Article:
Relational March: Washington, D.C

Day One: Washington D.C
In the car on the way from Brooklyn to D.C., the invitation to write a tour blog becomes a reoccurring topic, popping up like a commercial between moments. We begin a kind of joke-trope which beings “Dear Andy…(Horwitz).” Dear Andy: today we ate at McDonalds twice. Dear Andy: we learned today, smoking is not allowed in a rental car. Dear Andy: greetings from somewhere on the highway near the Pentagon, a postcard. Coping mechanisms for communication in close quarters, taking sarcasm seriously.

The first space, Hole in the Sky, is in an industrial area on the second floor of an auto repair shop. A live-work space currently in transition between crusty squat and “legitimate artspace,” the bathroom sports toothbrushes by the sink, gallery blocks and plywood walls support a visual arts show called “The Pizza Factory” (all of the works representationally feature pizza), a Dalmatian wearing a bandana greets us. There is a strong smell of auto spray paint. Eames Armstrong has organized this evening of performance art here. She is freshly returned from Houston and the Lone Star Performance Explosion festival. As a member of the performance art festival community—which is a sort of phantom limb of the international art world—Eames appears as a hierophant, a curator and organizer with quite a bit of power, due to her acquired knowledge of tradition, form, and mode. Her tremendous influence on performance art in D.C. is noted by almost all of the artists I speak with here, and nobody spares the detail that she is also an extremely generous and kind person. Dear Andy: a treatise on female leadership.

A simple dichotomy exists at this stage of a tour, evident on this first day, between the processes of living on the road and the processes of making performance-as-art. The body is the unifying factor. The constants and the variables are not so clearly delineated.

This is the only date on the tour where I will be performing solo, usually Brian McCorkle and I form PPL, but he is at home running a show at our space with Matthew Gantt. He will be taking the Chinatown bus tomorrow morning, leaving Felix Morelo to run Performance Art Open Space and other events throughout the month. Dear Andy: did you see that show (This Was The End) after Uncle Vanya? We’re thinking about this a lot: all of this discussion about being in the moment, and nothing about the future?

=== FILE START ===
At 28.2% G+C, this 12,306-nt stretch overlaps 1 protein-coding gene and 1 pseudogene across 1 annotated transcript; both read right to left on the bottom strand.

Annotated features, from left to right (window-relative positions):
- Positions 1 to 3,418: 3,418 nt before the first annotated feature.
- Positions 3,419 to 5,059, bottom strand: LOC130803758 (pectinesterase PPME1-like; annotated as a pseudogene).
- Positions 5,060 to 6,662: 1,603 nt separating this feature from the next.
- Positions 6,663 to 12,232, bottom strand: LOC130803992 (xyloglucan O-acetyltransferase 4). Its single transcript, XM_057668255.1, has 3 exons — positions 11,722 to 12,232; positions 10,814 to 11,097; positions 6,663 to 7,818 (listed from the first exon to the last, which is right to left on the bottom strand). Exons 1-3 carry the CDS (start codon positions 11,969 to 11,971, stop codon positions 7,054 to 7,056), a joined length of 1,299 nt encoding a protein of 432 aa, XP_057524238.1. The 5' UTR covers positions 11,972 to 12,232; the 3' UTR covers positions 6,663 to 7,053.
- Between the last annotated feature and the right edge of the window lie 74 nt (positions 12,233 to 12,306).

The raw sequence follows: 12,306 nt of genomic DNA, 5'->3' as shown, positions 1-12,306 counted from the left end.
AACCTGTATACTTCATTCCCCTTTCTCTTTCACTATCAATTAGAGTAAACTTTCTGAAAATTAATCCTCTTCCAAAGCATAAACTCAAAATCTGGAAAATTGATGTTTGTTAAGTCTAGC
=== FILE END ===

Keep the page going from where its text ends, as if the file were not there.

We are making work collectively called MAROONING, dealing with bodies and embodiment “in community,” self-alignment and self-isolation, both with regards to social situations, artistic circles, and to locality/psychogeographic location. Future Death Toll (David Griess and Edward Sharp) and I wander around the space, followed by the dog, considering what to do and how to deal with the site. PPL and FDT practices share a hyper-relativity to individual performance situations; we make one-time-only performances constructed specifically for each place.

Photo by Edward Sharp

Photo by Edward Sharp

focuses on social and metaphysical contextual elements beyond the concrete structures of the site, though material/spatial parameters do help us choose objects to use from our car full of objects, materials, and props. These items then indicate certain sets of tasks via their potentiality, tasks which are further developed as we begin to talk to the other artists, the curator, move around the space, and question any people hanging out. Tasks are metaphors as well as in situ actions. I am wondering if dealing with individuals as aspects of a “site,” i.e. attempting to work directly with the social and contextual conditions of the show situation, objectifies individual humans or de-objectifies individual conditions, or both simultaneously. There is a spectrum of “site-specificity” here, ranging from the very concrete details of the space, through interpersonal, organizational, economic, and other increasingly larger metasocial contexts and specificities. The tour as a whole focuses on the larger contexts, attempting to locate and reconcile ourselves, our work, performance art, and the work and selves of other performance art makers and supporters.